Critics of the July 14 nuclear deal with Iran railed against it on the grounds that it would embolden what they argue is Tehran’s destabilizing behavior in the Middle East. The reasoning goes like this: lifting sanctions gives Iran access to tens of billions of dollars that will flow to fund disruptive activities and lets Iran freely pursue its regional ambitions without fear of reprisals.
The cynics had a point. On the heels of the nuclear deal, Russia’s stepped-up military involvement in Syria came hand-in-hand with Iran’s redoubling of its armed support for the blood-soaked Assad regime. But to the surprise of many, Russia simultaneously opened up a parallel diplomatic track that now includes the United States, Turkey, Saudi Arabia, Britain, Egypt, Germany, France, Turkey, Qatar and the United Arab Emirates. Unlike previous diplomatic rounds on the fate of Syria, this time Iran was also invited. The participation of the Iranians—a pivotal player in the Syrian civil war—would not have been possible without the successful conclusion of the nuclear deal. And if, in fact, there is an eventual political settlement in Syria, it will have been made possible in no small part by the nuclear deal.
While critics of the deal in Tehran and Washington cringe at any public acknowledgement of this fact, the connection between the two diplomatic initiatives is undeniably strong. This doesn’t mean that the Iran nuclear deal will prove to be a panacea for Syria and the region’s other problems, and predicting such would be naïve. But it would be equally irresponsible to overlook how this historic deal just might be the catalyst that has enabled the current negotiations on Syria.
So how does concluding the nuclear deal feed into the current Syrian negotiations? First, the P5+1 arrangement serves as a model through which international coordination and cooperation can take place on working towards resolving the Syrian conflict. This coming together of the major world powers on behalf of the Iranian nuclear deal reinforced the reality that as the Middle East has morphed into a region of turmoil, the dynamic is no longer a zero-sum game, as there can be no winners in an environment of complete chaos and destruction. Yes, the Russian military ramp-up in Syria smacked of a Cold War–era conflict, and on its face was a repudiation of the spirit of cooperation that prevailed during the P5+1 negotiations with Iran. But Russia’s ease in opening up a parallel diplomatic track, and the positive response it received from the U.S. and Europeans as well as the Arabs and Iranians, would have been unlikely without the precedent set by the P5+1 model developed for the nuclear negotiations.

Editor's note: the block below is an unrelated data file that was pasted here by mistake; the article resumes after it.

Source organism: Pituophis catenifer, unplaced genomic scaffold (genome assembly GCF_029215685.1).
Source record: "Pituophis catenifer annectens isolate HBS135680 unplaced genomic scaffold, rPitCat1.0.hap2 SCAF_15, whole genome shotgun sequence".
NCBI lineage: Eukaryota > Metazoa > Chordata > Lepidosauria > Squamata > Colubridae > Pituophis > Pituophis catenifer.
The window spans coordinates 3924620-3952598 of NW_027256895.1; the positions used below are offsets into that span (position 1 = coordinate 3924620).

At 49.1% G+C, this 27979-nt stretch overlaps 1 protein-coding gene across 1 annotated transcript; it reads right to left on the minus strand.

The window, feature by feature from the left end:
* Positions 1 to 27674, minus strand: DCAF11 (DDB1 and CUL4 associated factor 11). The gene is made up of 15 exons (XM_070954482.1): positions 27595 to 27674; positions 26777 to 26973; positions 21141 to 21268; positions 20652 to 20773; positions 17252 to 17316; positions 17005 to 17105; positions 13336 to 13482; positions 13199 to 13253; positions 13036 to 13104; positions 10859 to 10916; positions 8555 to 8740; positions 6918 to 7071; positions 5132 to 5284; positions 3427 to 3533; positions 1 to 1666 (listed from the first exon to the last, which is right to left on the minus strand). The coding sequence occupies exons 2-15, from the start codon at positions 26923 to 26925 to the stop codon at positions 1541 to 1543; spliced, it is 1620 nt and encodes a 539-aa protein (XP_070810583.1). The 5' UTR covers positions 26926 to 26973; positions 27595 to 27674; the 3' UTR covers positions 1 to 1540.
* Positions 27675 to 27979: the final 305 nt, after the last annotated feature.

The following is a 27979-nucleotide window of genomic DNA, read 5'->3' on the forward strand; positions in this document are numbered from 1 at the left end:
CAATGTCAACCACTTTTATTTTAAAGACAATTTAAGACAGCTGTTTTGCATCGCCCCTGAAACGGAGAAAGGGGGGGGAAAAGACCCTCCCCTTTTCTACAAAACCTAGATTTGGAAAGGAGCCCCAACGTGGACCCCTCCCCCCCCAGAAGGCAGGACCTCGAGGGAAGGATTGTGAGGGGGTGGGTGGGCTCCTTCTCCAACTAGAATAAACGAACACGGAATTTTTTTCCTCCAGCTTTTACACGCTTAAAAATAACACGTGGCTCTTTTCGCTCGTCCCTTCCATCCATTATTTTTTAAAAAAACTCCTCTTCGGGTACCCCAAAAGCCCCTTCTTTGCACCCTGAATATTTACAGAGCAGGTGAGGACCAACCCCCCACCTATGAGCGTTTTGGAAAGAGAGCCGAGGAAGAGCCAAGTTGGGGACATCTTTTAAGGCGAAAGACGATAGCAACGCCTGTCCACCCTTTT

And while Russia’s foray into Syria is a challenge to the U.S. role in the region, it is a competition that is bounded by some common interests. Where at one level the U.S. and Russia are adversaries, at a higher level they share the interests of defeating the forces of regional disorder like ISIS, and resurrecting the Syrian state to the degree that is even possible. In other words, the U.S. differs with the Russians on what a government in Damascus would look like, but at a higher level, the logic of a P5+1 deal still prevails. That logic is that the “great game” is over in the Middle East, lest it lead to further destabilization that could engulf the U.S., Russia and Europe.
Moreover, both Russia and the U.S. seem to have internalized the notion that in a region adrift, alliances may no longer be as hardwired as they were during the Cold War, but instead consist of shifting coalitions. In the new reality of the Middle East which is implicit in a P5+1-type arrangement, U.S. opposition to Russia’s military involvement in Syria doesn’t necessarily preclude the two countries from working together to forge a diplomatic track. And while less likely, this same logic could extend to regional actors. It is possible that while Iran and Saudi Arabia are likely to cross swords on most regional issues, they could cooperate, albeit reluctantly, under the political cover provided by the Russian-instigated international diplomatic track.